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Canada Money Launderer Shows Holes in Vegas Casinos

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Published on:
Nov/17/2009

LOS ANGELES, Nov 17 (Reuters) - Las Vegas has cleaned up since its days as a magnet for ill-gotten mobster gains, but a Canadian insider trading scam has exposed the smaller-scale money laundering still going on in the desert city's casinos.

Canadian Stanko Grmovsek admitted in a Toronto court earlier this year to making $9 million with a law school buddy in a 14-year illegal scheme. Court documents show he said he laundered some of it by gambling wads of cash on games like blackjack in Vegas's world-famous casino strip.

His confession was a flashback to an era when Las Vegas's "Sin City" image made it a playground for gangsters offloading their loot in glittering gambling parlors.

But strict controls have slashed financial crime in Vegas casinos to a fraction of what it once was, and most organized criminals use less scrutinized industries to convert illegal profits into clean money, experts say.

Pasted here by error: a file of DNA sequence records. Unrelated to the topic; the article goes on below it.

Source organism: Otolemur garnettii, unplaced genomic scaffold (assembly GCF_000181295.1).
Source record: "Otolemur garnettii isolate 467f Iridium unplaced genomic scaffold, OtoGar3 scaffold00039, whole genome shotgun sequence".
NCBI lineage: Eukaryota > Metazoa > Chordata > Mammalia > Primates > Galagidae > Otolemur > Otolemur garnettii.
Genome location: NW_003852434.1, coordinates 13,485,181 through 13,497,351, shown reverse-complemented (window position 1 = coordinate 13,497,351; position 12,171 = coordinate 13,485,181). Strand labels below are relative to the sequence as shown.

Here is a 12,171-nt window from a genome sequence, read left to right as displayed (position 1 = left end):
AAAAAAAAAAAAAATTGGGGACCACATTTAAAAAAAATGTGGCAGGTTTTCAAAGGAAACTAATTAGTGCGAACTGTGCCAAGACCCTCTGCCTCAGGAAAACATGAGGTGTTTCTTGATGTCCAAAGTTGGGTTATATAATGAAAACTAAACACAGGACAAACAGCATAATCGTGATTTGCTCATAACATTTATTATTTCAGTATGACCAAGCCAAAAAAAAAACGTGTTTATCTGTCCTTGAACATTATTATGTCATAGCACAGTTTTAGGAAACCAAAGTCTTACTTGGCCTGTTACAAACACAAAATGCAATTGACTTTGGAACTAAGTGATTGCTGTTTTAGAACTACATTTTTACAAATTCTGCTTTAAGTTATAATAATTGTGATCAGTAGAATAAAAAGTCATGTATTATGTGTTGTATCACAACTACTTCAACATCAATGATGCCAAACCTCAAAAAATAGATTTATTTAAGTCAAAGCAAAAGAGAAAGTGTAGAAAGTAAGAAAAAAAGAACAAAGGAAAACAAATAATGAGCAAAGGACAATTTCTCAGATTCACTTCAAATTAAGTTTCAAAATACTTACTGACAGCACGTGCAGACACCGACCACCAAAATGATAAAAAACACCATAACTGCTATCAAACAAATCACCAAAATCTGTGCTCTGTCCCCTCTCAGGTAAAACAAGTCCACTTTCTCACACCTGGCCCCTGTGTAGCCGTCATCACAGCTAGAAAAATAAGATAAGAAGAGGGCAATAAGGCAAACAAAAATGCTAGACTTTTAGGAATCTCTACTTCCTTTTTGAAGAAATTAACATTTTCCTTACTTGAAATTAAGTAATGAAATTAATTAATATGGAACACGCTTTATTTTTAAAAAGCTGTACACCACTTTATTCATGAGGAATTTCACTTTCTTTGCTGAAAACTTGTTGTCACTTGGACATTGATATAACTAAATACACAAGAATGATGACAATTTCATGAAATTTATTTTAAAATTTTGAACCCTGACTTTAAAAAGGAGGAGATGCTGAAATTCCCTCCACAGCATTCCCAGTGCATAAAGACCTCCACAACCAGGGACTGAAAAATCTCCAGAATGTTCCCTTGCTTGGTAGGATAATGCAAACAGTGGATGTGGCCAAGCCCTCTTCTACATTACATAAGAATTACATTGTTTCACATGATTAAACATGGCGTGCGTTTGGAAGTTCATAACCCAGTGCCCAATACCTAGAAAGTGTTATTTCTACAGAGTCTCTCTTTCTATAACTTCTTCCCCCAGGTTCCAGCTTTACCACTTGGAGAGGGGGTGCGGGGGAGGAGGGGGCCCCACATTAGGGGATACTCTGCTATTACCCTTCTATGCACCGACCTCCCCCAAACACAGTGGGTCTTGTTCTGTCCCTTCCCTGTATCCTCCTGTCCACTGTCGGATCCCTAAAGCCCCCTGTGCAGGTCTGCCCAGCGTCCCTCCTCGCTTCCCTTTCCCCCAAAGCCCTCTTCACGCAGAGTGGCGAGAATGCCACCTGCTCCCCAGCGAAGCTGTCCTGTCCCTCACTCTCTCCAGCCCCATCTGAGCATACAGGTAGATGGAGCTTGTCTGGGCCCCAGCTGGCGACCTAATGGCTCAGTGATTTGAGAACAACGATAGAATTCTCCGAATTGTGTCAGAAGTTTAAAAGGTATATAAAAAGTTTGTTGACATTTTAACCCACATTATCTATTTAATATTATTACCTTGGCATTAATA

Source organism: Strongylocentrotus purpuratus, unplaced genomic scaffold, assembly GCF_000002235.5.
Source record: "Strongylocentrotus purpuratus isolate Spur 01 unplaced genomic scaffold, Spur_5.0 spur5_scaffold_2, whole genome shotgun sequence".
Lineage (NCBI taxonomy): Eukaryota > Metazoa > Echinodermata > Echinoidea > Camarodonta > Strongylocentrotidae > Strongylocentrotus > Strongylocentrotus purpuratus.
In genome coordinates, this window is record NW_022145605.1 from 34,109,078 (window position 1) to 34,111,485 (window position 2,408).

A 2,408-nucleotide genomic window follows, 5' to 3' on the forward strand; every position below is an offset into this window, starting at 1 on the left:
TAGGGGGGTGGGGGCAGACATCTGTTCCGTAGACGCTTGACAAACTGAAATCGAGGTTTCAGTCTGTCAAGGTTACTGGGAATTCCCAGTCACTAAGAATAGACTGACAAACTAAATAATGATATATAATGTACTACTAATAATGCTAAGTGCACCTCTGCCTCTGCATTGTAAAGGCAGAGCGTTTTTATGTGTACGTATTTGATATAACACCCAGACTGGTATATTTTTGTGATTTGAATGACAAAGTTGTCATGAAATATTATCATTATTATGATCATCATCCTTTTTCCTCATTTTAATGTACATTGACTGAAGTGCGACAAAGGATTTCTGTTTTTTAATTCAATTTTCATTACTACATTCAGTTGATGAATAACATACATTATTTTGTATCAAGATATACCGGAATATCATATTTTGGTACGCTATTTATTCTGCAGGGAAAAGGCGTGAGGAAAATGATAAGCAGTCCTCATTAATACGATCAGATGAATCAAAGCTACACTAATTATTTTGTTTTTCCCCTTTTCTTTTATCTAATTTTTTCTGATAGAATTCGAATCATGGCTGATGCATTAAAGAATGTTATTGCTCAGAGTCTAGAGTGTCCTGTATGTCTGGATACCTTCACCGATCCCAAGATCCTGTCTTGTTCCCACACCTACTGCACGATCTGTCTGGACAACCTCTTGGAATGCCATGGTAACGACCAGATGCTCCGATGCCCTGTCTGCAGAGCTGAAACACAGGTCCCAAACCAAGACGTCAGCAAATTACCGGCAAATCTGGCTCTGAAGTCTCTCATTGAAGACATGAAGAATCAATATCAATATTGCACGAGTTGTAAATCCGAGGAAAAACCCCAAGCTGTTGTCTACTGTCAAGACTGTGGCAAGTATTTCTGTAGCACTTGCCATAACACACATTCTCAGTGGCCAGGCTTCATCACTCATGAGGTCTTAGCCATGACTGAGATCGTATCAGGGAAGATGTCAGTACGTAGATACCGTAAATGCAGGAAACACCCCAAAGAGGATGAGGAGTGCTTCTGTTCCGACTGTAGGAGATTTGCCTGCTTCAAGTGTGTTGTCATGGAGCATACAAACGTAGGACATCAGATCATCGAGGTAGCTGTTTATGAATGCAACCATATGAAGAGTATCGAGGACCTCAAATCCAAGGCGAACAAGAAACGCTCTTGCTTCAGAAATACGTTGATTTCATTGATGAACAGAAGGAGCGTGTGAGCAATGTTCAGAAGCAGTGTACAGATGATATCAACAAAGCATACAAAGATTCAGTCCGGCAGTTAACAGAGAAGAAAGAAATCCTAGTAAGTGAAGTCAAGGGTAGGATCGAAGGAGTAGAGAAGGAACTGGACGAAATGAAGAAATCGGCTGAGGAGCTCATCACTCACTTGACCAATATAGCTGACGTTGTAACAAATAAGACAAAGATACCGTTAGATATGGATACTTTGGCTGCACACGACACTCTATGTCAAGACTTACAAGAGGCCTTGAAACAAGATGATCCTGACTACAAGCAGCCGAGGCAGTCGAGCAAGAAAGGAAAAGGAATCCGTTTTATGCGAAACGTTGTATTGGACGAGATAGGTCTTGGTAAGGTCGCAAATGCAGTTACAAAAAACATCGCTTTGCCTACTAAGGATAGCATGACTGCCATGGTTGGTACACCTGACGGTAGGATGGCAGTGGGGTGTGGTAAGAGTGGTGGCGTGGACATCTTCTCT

"In a currency intensive industry it's virtually impossible to eliminate entry points for money laundering," said Paul Camacho, special agent in charge for the Las Vegas Field Office of the Internal Revenue Service's criminal investigation arm.

But he said regulators and police were keeping financial crime to a minimum. "We work hand-in-hand with the casinos. We want legitimate folks coming here and having a good time. Nobody promotes this as a den of thieves."

Grmovsek's admission that he laundered chunks of money in Las Vegas came despite efforts to keep gambling parlors clean with strict controls by casinos and authorities.

Many Las Vegas casinos are publicly listed and, with their licenses at stake, they watch closely for any shenanigans at the tables. Internal Revenue Service regulations requiring cash transactions involving more than $10,000 to be reported make large-scale crime difficult.